I had a very privileged childhood. I grew up in a very open countryside. My father was in the tea estates of Assam, so I saw the best of life back in the 70’s and early 80’s before the trouble began.
Kim Noble, 45 years, School Principal, Bangalore
Interviewed by Joseph Colin
Why did you decide to give us an interview on childhood?
I think this subject is universal, and everybody is an expert because each one has a different experience about childhood and I thought – you know – although it is a subject everyone can talk about, perhaps sharing my views on it, might be different from others.
How was your childhood?
I had a very privileged childhood. I grew up in a very open countryside. My father was in the tea estates of Assam, so I saw the best of life back in the 70’s and early 80’s before the trouble began. So, the life I saw was that of oxygen-fresh air, animals…I think it was a perfect childhood any boy growing up should have.
Great. This reminds me of Ruskin Bond…(Colin laughs) Do you have children?
I have a son and a daughter.
How different was your childhood from your children’s childhood?
Very different in many ways. In fact, there is a lot of distance in the experience I had growing up and the experience my son is having and will have. The world has changed so much and the joys, pleasures and pains that we had growing up is very different, and is a little more dangerous now than what it was back then.
Can you elaborate?
Back then you didn’t have to think twice before climbing a tree, falling off, getting bruised, running through the deep bushes alone. Today you have to look over your shoulder – at everyone and for everyone.
I grew up in a village too. My father used to leave for work in the morning, come back in the evening, and my mother used to spend her time in the kitchen. My siblings and I used to wander around the village, go to the riverside and nobody was bothered about what we were doing. We had so much freedom. While now as a father, when my daughter goes down to play, I keep a close watch on her. I am so scared of each and everything. Life has changed so much…
Yes. I think there is more pressure on parents now. There is more confusion regarding what they should do and what they should not do.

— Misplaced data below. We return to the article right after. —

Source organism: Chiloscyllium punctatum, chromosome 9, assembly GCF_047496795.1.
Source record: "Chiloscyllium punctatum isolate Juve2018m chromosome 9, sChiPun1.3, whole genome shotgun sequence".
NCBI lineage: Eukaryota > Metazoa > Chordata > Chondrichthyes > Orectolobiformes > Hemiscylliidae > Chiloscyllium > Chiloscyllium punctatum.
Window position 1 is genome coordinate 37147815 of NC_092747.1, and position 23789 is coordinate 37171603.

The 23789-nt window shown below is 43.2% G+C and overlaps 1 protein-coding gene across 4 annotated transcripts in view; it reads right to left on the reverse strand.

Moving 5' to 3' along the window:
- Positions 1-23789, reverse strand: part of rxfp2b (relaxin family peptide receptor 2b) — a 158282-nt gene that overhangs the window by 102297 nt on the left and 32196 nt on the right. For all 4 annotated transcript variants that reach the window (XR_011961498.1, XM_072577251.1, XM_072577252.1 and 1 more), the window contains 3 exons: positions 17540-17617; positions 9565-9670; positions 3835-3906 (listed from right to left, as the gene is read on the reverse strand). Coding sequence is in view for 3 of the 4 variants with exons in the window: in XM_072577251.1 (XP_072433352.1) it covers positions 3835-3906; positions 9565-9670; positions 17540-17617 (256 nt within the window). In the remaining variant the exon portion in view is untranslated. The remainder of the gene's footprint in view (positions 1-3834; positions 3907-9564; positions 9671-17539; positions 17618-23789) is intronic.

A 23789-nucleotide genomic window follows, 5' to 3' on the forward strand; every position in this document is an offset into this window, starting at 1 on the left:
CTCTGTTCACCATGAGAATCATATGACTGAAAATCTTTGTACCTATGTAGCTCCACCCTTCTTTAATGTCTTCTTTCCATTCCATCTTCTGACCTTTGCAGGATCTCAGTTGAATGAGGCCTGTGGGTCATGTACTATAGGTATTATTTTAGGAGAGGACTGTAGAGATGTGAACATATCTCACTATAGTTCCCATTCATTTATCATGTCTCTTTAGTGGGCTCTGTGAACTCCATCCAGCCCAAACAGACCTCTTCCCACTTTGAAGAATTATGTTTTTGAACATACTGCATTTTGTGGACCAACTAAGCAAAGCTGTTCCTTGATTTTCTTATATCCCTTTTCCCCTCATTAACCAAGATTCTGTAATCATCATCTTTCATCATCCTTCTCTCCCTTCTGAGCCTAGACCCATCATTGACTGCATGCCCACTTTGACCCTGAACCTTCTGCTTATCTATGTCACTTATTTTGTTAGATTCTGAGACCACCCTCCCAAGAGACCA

What do you think about children being exposed to so much social media, which we were not exposed to?
Well, I have mixed feelings about that. Our connect to the world was a little more real. I think we grew up with the virtue of patience. In the sense, if you had to correspond with someone or had a friend in another city, you had to wait for a few days for the letter to reach. Today, with the concept of instant messaging, electronic mail and social media, we don’t have the time or patience to wait for anything and that has influenced life, careers, expectations…Kids are growing up with instant gratification. I want something, I want it now. That’s one of the pitfalls of the instant connectivity that we have, but it has certainly opened up opportunities to be well-informed.
The last question has nothing to do with your interview topic. But we ask everyone we interview – what does love mean to you?
Oh wow! (Laughs) How does one answer that? Uh…can it really be answered? Is there a definition for love? Well (pauses), a lot of people are searching for that one moment of true love or love at first sight. People waste their lives running after either a distant dream or a fantasy with very high expectations. I believe it’s not about who falls in love with whom. It’s about how much can you love the person you are with. A true love kiss is not about you falling in love with someone, but you falling in love with the world around you. You can find love in everything and everyone.